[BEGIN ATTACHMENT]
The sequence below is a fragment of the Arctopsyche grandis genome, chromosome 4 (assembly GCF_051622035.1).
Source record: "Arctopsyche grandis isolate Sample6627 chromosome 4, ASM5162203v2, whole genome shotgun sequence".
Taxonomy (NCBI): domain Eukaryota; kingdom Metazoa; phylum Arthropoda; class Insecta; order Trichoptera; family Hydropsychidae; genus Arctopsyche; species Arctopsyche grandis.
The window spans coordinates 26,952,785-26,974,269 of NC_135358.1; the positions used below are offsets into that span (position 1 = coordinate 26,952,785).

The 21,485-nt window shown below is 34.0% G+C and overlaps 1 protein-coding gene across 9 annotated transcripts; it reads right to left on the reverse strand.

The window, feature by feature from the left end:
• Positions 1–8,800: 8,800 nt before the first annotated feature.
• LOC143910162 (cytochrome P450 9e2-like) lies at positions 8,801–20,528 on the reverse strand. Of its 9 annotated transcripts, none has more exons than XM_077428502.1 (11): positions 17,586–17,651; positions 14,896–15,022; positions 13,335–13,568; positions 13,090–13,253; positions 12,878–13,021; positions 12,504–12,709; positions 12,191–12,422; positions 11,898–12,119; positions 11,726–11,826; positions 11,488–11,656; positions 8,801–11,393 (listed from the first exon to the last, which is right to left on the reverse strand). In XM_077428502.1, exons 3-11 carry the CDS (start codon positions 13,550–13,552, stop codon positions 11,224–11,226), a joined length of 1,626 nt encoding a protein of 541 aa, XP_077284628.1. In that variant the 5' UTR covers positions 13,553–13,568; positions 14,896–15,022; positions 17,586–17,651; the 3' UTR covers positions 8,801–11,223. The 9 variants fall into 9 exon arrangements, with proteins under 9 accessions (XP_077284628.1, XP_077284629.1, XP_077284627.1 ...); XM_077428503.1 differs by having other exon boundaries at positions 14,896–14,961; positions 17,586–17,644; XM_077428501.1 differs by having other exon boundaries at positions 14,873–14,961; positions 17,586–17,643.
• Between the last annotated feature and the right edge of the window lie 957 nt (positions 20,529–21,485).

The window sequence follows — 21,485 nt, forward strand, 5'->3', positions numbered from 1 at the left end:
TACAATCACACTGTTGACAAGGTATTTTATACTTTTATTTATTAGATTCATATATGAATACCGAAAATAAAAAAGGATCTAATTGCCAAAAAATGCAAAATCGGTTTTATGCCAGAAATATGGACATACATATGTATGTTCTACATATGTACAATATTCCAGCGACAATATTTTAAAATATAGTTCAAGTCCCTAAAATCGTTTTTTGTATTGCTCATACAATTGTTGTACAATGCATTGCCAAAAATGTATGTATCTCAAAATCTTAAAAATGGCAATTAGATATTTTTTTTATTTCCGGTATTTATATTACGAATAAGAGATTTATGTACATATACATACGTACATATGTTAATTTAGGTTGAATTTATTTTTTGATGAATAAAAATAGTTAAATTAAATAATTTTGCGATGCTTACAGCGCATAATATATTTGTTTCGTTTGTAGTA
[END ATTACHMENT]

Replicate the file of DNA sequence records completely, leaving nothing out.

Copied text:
The sequence below is a fragment of the Arctopsyche grandis genome, chromosome 4 (assembly GCF_051622035.1).
Source record: "Arctopsyche grandis isolate Sample6627 chromosome 4, ASM5162203v2, whole genome shotgun sequence".
Taxonomy (NCBI): domain Eukaryota; kingdom Metazoa; phylum Arthropoda; class Insecta; order Trichoptera; family Hydropsychidae; genus Arctopsyche; species Arctopsyche grandis.
The window spans coordinates 26,952,785-26,974,269 of NC_135358.1; the positions used below are offsets into that span (position 1 = coordinate 26,952,785).

The 21,485-nt window shown below is 34.0% G+C and overlaps 1 protein-coding gene across 9 annotated transcripts; it reads right to left on the reverse strand.

The window, feature by feature from the left end:
• Positions 1–8,800: 8,800 nt before the first annotated feature.
• LOC143910162 (cytochrome P450 9e2-like) lies at positions 8,801–20,528 on the reverse strand. Of its 9 annotated transcripts, none has more exons than XM_077428502.1 (11): positions 17,586–17,651; positions 14,896–15,022; positions 13,335–13,568; positions 13,090–13,253; positions 12,878–13,021; positions 12,504–12,709; positions 12,191–12,422; positions 11,898–12,119; positions 11,726–11,826; positions 11,488–11,656; positions 8,801–11,393 (listed from the first exon to the last, which is right to left on the reverse strand). In XM_077428502.1, exons 3-11 carry the CDS (start codon positions 13,550–13,552, stop codon positions 11,224–11,226), a joined length of 1,626 nt encoding a protein of 541 aa, XP_077284628.1. In that variant the 5' UTR covers positions 13,553–13,568; positions 14,896–15,022; positions 17,586–17,651; the 3' UTR covers positions 8,801–11,223. The 9 variants fall into 9 exon arrangements, with proteins under 9 accessions (XP_077284628.1, XP_077284629.1, XP_077284627.1 ...); XM_077428503.1 differs by having other exon boundaries at positions 14,896–14,961; positions 17,586–17,644; XM_077428501.1 differs by having other exon boundaries at positions 14,873–14,961; positions 17,586–17,643.
• Between the last annotated feature and the right edge of the window lie 957 nt (positions 20,529–21,485).

The window sequence follows — 21,485 nt, forward strand, 5'->3', positions numbered from 1 at the left end:
TACAATCACACTGTTGACAAGGTATTTTATACTTTTATTTATTAGATTCATATATGAATACCGAAAATAAAAAAGGATCTAATTGCCAAAAAATGCAAAATCGGTTTTATGCCAGAAATATGGACATACATATGTATGTTCTACATATGTACAATATTCCAGCGACAATATTTTAAAATATAGTTCAAGTCCCTAAAATCGTTTTTTGTATTGCTCATACAATTGTTGTACAATGCATTGCCAAAAATGTATGTATCTCAAAATCTTAAAAATGGCAATTAGATATTTTTTTTATTTCCGGTATTTATATTACGAATAAGAGATTTATGTACATATACATACGTACATATGTTAATTTAGGTTGAATTTATTTTTTGATGAATAAAAATAGTTAAATTAAATAATTTTGCGATGCTTACAGCGCATAATATATTTGTTTCGTTTGTAGTA